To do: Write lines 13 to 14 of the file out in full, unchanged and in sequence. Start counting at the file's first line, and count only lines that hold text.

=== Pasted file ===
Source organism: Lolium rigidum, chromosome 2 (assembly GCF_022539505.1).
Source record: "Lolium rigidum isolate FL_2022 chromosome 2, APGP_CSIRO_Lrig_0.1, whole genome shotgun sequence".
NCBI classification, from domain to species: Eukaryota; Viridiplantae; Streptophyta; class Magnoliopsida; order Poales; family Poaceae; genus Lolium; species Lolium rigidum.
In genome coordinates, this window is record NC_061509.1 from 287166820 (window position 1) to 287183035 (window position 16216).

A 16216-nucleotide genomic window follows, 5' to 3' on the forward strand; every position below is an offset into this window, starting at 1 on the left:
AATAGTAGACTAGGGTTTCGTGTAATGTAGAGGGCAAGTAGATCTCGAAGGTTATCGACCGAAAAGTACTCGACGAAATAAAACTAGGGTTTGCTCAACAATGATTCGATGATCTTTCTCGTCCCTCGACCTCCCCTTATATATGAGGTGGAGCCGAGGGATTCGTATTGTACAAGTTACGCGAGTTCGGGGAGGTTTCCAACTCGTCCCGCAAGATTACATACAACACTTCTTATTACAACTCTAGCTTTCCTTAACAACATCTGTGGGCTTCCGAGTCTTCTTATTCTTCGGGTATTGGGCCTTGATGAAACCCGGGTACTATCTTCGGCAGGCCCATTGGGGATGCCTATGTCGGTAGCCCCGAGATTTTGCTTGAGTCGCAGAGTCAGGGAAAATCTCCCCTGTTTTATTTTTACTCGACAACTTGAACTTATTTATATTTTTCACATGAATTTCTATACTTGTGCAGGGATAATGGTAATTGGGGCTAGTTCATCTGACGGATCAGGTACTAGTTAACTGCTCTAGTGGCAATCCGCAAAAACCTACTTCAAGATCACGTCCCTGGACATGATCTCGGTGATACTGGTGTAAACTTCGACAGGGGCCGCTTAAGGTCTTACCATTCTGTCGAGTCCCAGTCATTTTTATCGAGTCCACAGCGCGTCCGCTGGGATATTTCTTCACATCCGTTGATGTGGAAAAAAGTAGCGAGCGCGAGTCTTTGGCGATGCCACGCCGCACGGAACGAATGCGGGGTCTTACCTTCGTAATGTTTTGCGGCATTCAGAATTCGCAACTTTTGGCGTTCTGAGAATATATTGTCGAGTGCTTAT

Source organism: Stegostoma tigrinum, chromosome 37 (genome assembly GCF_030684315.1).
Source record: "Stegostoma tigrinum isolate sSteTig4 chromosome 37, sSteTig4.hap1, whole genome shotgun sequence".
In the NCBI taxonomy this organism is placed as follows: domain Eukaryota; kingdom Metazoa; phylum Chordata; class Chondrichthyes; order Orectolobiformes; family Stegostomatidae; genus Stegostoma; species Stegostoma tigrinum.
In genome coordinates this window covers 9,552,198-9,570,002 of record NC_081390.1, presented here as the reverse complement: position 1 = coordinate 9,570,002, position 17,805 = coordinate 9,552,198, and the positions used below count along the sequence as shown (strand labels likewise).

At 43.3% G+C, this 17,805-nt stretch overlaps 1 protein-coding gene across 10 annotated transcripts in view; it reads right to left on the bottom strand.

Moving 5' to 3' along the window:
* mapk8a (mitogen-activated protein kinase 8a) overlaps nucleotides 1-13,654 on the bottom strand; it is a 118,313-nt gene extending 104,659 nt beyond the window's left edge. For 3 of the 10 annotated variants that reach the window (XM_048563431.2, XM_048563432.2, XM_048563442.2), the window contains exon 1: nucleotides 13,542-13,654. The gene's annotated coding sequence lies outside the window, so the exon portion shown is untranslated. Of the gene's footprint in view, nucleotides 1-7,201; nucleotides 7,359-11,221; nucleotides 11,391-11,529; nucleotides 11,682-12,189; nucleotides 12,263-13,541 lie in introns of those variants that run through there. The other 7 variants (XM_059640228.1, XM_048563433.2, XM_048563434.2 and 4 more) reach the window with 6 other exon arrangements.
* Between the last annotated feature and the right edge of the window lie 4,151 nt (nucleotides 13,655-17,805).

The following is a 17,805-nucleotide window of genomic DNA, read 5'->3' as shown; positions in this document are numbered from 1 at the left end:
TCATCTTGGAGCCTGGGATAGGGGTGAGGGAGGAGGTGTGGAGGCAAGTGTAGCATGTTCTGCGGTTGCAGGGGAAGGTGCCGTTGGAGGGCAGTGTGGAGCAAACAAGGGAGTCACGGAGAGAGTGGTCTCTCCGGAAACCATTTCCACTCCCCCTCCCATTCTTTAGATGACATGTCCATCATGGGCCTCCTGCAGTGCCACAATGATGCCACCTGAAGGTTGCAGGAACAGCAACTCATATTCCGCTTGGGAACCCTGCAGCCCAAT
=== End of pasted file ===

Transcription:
* mapk8a (mitogen-activated protein kinase 8a) overlaps nucleotides 1-13,654 on the bottom strand; it is a 118,313-nt gene extending 104,659 nt beyond the window's left edge. For 3 of the 10 annotated variants that reach the window (XM_048563431.2, XM_048563432.2, XM_048563442.2), the window contains exon 1: nucleotides 13,542-13,654. The gene's annotated coding sequence lies outside the window, so the exon portion shown is untranslated. Of the gene's footprint in view, nucleotides 1-7,201; nucleotides 7,359-11,221; nucleotides 11,391-11,529; nucleotides 11,682-12,189; nucleotides 12,263-13,541 lie in introns of those variants that run through there. The other 7 variants (XM_059640228.1, XM_048563433.2, XM_048563434.2 and 4 more) reach the window with 6 other exon arrangements.
* Between the last annotated feature and the right edge of the window lie 4,151 nt (nucleotides 13,655-17,805).